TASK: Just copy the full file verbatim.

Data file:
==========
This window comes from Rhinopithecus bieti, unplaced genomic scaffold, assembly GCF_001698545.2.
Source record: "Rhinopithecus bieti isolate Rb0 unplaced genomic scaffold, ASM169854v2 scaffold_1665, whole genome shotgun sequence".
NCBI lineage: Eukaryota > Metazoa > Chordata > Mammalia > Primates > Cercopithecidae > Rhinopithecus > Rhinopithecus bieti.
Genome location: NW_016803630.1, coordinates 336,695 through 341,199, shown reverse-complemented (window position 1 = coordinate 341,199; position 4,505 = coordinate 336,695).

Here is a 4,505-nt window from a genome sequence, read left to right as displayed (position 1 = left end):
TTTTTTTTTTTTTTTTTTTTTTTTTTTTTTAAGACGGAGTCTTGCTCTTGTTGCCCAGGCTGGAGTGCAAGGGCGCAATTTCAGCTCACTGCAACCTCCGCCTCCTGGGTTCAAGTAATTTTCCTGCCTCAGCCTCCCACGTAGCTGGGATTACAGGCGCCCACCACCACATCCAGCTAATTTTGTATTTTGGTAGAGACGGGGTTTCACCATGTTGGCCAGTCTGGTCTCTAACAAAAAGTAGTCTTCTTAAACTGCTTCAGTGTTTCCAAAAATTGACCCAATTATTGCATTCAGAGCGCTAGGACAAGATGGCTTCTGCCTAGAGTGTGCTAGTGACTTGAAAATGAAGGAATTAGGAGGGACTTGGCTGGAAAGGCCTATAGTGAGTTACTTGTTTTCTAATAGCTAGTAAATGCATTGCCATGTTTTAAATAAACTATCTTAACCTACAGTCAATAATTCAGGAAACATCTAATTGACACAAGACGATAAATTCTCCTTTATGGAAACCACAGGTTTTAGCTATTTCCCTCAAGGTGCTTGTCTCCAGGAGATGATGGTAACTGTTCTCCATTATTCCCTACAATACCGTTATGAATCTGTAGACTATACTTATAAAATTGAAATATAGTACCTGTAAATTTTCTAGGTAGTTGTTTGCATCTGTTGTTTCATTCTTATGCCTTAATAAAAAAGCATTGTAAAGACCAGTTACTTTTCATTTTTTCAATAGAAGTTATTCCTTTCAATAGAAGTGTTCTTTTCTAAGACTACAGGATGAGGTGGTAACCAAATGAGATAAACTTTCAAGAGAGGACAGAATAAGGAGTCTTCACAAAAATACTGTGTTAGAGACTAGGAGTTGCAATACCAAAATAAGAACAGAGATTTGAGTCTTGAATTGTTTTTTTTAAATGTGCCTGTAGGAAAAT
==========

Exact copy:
This window comes from Rhinopithecus bieti, unplaced genomic scaffold, assembly GCF_001698545.2.
Source record: "Rhinopithecus bieti isolate Rb0 unplaced genomic scaffold, ASM169854v2 scaffold_1665, whole genome shotgun sequence".
NCBI lineage: Eukaryota > Metazoa > Chordata > Mammalia > Primates > Cercopithecidae > Rhinopithecus > Rhinopithecus bieti.
Genome location: NW_016803630.1, coordinates 336,695 through 341,199, shown reverse-complemented (window position 1 = coordinate 341,199; position 4,505 = coordinate 336,695).

Here is a 4,505-nt window from a genome sequence, read left to right as displayed (position 1 = left end):
TTTTTTTTTTTTTTTTTTTTTTTTTTTTTTAAGACGGAGTCTTGCTCTTGTTGCCCAGGCTGGAGTGCAAGGGCGCAATTTCAGCTCACTGCAACCTCCGCCTCCTGGGTTCAAGTAATTTTCCTGCCTCAGCCTCCCACGTAGCTGGGATTACAGGCGCCCACCACCACATCCAGCTAATTTTGTATTTTGGTAGAGACGGGGTTTCACCATGTTGGCCAGTCTGGTCTCTAACAAAAAGTAGTCTTCTTAAACTGCTTCAGTGTTTCCAAAAATTGACCCAATTATTGCATTCAGAGCGCTAGGACAAGATGGCTTCTGCCTAGAGTGTGCTAGTGACTTGAAAATGAAGGAATTAGGAGGGACTTGGCTGGAAAGGCCTATAGTGAGTTACTTGTTTTCTAATAGCTAGTAAATGCATTGCCATGTTTTAAATAAACTATCTTAACCTACAGTCAATAATTCAGGAAACATCTAATTGACACAAGACGATAAATTCTCCTTTATGGAAACCACAGGTTTTAGCTATTTCCCTCAAGGTGCTTGTCTCCAGGAGATGATGGTAACTGTTCTCCATTATTCCCTACAATACCGTTATGAATCTGTAGACTATACTTATAAAATTGAAATATAGTACCTGTAAATTTTCTAGGTAGTTGTTTGCATCTGTTGTTTCATTCTTATGCCTTAATAAAAAAGCATTGTAAAGACCAGTTACTTTTCATTTTTTCAATAGAAGTTATTCCTTTCAATAGAAGTGTTCTTTTCTAAGACTACAGGATGAGGTGGTAACCAAATGAGATAAACTTTCAAGAGAGGACAGAATAAGGAGTCTTCACAAAAATACTGTGTTAGAGACTAGGAGTTGCAATACCAAAATAAGAACAGAGATTTGAGTCTTGAATTGTTTTTTTTAAATGTGCCTGTAGGAAAAT